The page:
Thursday, October 30, 2014

Plum Almond Tartlets


My 35 degree bike ride to work this morning has finally convinced me that it is in fact fall. Pumpkins and apples are everywhere, my freezer is being stocked with chili and german goulash, and I finally had to turn the heat on. I supposed that it was time to share these late summer tarts with you before the weather turned to

full on winter. That would just be cruel to tout these stone fruit beauties when snow is falling, no? These are such a staple in my dessert arsenal, some puff pastry, either homemade (recipe below) or store bought, almond frangipane, some ripe fruit and a sprinkle of sugar are all you need to make a decadent, yet light and crispy tartlet.


For a fall spin, change out the fruit to apples or pears, or even persimmon if you can find it.

Plum Frangipane Tartlets

Blitz Puff Pastry
adapted from Saus - Advanced Bread and Pastry

16 oz ap flour
16 oz unsalted butter, cold, cut into small pieces
8 oz cold water
1/4 oz salt

Dissolve the salt into the water. In a food processor, pulse the butter and the flour together until combined, leaving the butter chunks fairly large. Add the water-salt mixture and pulse just until moistened. Flatten dough into a rectangular disc, wrap in plastic and let rest in refrigerator for 30 minutes. On a floured surface, roll out dough to a large rectangle the long side should be horizontal to you. Take the left edge and fold it so it reaches the center. Take the right edge and fold it into the center. Now take the left side and fold the entire thing in half, meeting the right edge, like a book. Wrap in plastic and refrigerate for 30 minutes. You will repeat this two more times, letting it rest for 30 minutes between each fold. After the last fold, let the dough rest in the refrigerator overnight or freeze for future use.

Frangipane
adapted from Martha Stewart

7 TBL unsalted butter
1/3 cup almond paste
1/2 cup sugar
2 eggs
1/3 cup AP flour

In a food processor, cream together the butter, sugar, and almond paste until very smooth. Add the eggs, one a a time, blend until smooth. Add the flour and pulse just until combined. Chill until ready to use.

Assembly

1 Book puff pastry
Frangipane
2-3 Ripe but firm plums, sliced thinly
turbinado sugar
almond slices (optional)
1 egg yolk + 1 TBL water

Preheat oven to 400 F. Take one book of puff pastry and roll it out on a floured surface to 1/8-1/4 thickness. Cut as many 4 inch rounds as you can fit. With half of the rounds, cut out the center with the next smallest round cutter, this will be the border for your tart. Swipe a bit of water around the edge of one of the whole circles and place the cut circle on top, lining up the edges. With a fork, dock the bottom surface of the tart shell, but do not dock the cut circle edge. This will allow just the edge to puff up around the filling, keeping the bottom of the tart flat to hold the filling in. Arrange tart shells on a sil-pat or parchment lined baking sheet. Chill completely. When ready to bake, place 1-2 tablespoons of frangipane in the inner circle, do not overfill. Arrange a few slices of plum on top of the frangipane. Whisk together the yolk and water and brush the edges of the puff pastry. Sprinkle a bit of turbinado sugar around the edges and on top of the plums. Bake for 20-30 minutes, until the puff pastry is golden brown and the frangipane has set. Let cool completely. Dust with a bit of powdered sugar prior to serving.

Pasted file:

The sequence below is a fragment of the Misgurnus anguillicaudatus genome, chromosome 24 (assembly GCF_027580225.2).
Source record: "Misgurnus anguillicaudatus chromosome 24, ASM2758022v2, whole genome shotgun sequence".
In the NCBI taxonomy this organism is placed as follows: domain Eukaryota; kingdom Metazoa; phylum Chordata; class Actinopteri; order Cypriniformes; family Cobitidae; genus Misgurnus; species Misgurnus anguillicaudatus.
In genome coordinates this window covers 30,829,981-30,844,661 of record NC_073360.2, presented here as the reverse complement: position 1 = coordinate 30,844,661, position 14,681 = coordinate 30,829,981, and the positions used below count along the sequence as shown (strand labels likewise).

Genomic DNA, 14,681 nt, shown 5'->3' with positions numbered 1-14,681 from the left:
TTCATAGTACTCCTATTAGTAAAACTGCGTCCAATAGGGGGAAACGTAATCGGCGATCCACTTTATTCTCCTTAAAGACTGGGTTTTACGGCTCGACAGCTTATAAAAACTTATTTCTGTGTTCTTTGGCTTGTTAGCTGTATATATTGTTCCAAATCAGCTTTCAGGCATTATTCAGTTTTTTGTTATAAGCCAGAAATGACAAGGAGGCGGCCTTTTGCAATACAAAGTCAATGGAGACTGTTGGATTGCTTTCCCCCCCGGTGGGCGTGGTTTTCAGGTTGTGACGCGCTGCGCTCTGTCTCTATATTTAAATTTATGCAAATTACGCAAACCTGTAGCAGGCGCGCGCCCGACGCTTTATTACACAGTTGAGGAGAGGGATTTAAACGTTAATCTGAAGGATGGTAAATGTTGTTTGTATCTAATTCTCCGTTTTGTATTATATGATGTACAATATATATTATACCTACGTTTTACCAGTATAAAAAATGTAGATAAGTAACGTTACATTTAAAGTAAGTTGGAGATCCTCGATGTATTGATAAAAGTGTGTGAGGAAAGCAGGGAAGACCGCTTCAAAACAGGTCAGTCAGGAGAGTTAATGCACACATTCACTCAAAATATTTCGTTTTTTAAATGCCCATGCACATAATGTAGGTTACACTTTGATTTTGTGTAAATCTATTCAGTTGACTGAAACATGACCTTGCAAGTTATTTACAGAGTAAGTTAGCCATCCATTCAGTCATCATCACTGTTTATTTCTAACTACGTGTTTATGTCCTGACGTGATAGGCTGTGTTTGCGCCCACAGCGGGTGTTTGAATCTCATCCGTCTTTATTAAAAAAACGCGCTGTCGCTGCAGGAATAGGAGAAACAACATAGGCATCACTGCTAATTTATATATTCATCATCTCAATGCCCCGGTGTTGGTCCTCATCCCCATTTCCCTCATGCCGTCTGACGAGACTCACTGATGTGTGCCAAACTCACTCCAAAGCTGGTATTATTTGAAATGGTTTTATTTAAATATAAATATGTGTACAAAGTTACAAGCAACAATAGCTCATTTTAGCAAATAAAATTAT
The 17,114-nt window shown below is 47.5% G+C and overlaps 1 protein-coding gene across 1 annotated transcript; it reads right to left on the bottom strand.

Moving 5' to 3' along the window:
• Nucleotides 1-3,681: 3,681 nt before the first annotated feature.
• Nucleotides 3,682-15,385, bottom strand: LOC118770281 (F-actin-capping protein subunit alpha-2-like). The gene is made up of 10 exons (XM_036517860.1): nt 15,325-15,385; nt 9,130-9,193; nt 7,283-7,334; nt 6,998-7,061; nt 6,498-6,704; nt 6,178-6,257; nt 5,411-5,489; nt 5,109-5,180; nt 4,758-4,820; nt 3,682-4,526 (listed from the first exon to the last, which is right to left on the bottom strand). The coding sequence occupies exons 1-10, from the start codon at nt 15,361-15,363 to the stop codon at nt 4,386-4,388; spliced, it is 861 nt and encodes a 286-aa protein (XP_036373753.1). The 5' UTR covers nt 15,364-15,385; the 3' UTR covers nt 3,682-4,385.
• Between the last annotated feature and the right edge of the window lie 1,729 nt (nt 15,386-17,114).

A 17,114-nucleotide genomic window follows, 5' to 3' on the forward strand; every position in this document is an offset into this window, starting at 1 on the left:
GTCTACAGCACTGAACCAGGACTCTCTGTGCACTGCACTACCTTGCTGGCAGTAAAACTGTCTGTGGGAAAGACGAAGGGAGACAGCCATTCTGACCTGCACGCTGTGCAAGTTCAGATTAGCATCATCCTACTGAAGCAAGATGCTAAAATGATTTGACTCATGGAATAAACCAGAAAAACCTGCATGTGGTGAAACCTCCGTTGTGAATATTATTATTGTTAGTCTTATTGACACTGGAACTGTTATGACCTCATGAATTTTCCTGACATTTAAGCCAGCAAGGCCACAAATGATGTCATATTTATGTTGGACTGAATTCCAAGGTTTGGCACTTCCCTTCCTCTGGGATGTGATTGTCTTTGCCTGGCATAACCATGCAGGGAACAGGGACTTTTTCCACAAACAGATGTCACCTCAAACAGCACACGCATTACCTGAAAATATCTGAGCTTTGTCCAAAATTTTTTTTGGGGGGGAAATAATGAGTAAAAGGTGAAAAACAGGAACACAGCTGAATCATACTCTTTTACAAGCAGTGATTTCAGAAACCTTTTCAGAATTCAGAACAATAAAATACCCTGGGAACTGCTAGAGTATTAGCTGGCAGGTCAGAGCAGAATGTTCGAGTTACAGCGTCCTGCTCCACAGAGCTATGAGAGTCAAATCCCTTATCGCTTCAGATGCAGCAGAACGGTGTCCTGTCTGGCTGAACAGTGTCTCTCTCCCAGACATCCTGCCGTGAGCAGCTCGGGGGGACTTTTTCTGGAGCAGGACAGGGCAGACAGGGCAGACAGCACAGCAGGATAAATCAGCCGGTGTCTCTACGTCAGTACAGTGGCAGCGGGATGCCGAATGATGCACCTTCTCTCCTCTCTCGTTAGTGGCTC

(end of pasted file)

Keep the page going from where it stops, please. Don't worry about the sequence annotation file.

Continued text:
Tuesday, October 7, 2014

The Ups and Downs of Cake Design



Managing expectations. That is what it all comes down to. Making sure you (the cake designer) and the client are on the same page. Making sure they know that they brought you pictures of an $800.00 cake but only want to spend $200.00, and that they will not be getting what is in the picture. Making sure that when the customer doesn't give you any pictures at all, and say they trust you to make their vision a reality, that you know exactly what their vision is. Making sure that you ask every single question you can possibly think of to make sure the customer will be happy with their cake.


A few weeks ago, I had my first unhappy customer. It has taken me a little while to stop stewing over it, but now I realize that the customer wasn't unhappy because I made an ugly cake. The customer was unhappy because I (and by 'I', I mean the bakery I work at) couldn't read her mind. She had trouble putting into words what she actually wanted, and we failed in response by not laying out an exact plan prior to making her cake. We were not on the same page, and as a result, we lost money and, more importantly, we lost a customer. As a team, we learned a lot from this cake. We learned we need to manage our customers expectations better. We need to ask more questions, provide clear sketches, gather pictures, and there needs to be more communication between the sales team and the design team.

This is all a new adjustment for me. Up until now, I have been making cakes directly for clients as a freelancer. Mostly for people I know, or through people I know. Even at the restaurant, I was dealing directly with the clients for consults and was not only able to hear what they wanted and discuss options, but to read their facial cues and hear the emotion in their voices. Now, I am detached a bit from the process since the cake consults go through our sales team. I realize that it would be impossible for myself or my fellow cake designer to meet with every client that we have at the bakery, that is a full time job, but it adds a whole new aspect to the execution of a cake.